Choosing Questions Wisely

Market research involves many subtle nuances that go unnoticed and impact the level of insight gained from a project. The fundamental principles of good research are just as much based on skillful composition as science. The key to an effective survey lies in how the questions are structured, phrased, and ordered. Last week, I was asked when it is appropriate to use a ranking answer choice style question (1-5) instead of a single-answer choice style (ex: yes or no).

Dichotomous yes/no questions are the simplest type of question to ask a respondent. They require the least amount of effort on the respondent’s part and often evoke a rapid response. They can also be analyzed in a more concrete fashion and provide clear answers on what action should be taken. For this reason, dichotomous questions are mostly used when you want to force respondents to make a choice. For example, “Would you support this measure being added to the November ballot?” with answer choices: “yes” or “no.” Single-answer choice questions come with some limitations. They don’t measure how strongly a respondent feels about an answer choice, which can suggest the presence of other variables one needs to consider. Take for example the following ranking style question, “How likely would you be to vote yes on this measure if it was added to the November ballot?” with answer choices: “very likely,” “somewhat likely,” or “not likely.” This question provides more clarity on the respondents’ point of view on the measure and may allow you to ask further questions of those who said “somewhat likely” to better understand what factors are influencing their perspectives.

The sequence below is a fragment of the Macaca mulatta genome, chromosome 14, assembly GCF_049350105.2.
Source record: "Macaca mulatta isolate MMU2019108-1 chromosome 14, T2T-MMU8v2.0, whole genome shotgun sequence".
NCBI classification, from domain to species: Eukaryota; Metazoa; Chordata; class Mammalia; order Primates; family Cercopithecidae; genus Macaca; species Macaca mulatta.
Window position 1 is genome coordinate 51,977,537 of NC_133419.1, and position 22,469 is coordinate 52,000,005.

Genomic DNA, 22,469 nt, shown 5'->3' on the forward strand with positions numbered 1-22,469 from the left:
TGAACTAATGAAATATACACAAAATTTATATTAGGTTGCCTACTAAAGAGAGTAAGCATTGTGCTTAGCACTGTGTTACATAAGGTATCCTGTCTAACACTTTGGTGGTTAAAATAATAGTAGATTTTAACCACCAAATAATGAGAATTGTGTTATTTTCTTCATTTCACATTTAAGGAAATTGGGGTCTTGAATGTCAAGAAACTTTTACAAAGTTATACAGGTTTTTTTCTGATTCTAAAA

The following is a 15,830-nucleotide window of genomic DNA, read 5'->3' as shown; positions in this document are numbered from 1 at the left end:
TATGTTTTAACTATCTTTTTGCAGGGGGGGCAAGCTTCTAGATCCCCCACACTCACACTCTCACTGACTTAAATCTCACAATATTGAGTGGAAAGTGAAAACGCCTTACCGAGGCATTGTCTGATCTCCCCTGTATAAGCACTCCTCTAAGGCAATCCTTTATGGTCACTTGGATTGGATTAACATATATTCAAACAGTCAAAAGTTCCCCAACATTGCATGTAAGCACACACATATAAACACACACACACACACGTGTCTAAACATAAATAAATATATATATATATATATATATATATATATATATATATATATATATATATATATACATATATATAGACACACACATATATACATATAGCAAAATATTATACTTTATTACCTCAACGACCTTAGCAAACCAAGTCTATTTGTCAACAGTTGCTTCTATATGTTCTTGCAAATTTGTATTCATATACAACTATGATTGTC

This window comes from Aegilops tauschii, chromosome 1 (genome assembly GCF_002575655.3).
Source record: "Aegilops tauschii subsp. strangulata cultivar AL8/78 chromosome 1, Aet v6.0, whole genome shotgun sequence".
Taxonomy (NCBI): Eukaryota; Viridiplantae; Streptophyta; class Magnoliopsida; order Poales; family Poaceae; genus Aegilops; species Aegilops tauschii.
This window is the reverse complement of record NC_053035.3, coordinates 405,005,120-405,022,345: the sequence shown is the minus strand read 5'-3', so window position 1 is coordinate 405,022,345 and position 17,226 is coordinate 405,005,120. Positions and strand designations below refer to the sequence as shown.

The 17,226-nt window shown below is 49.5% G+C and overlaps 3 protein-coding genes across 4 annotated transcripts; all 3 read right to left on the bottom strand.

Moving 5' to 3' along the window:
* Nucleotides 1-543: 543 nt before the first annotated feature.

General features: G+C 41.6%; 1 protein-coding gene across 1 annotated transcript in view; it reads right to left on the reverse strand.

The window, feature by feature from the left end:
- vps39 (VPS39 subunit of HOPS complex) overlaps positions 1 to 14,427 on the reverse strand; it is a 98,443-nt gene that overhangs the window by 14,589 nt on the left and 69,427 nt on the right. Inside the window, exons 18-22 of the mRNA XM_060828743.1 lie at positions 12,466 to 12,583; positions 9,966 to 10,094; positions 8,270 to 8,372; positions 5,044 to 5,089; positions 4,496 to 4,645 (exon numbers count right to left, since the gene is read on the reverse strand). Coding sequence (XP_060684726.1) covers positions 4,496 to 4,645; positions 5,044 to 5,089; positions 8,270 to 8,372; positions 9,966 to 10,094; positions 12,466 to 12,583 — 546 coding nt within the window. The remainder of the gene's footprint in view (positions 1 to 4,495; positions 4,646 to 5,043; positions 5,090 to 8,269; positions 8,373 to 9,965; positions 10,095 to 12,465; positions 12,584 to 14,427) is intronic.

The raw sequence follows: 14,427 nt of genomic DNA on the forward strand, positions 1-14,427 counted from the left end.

Each survey question type plays a unique part in the creation of a survey and there are hundreds of different ways to design questions and overall surveys. Understanding how to ask questions in a manner that will allows you to unravel complex and emotionally driven aspect of consumerism and answer specific research questions is what makes market research professionals tick.

Do you have any other questions or comments on this topic? Please leave a comment below.

-Lee Sumner, Research Analyst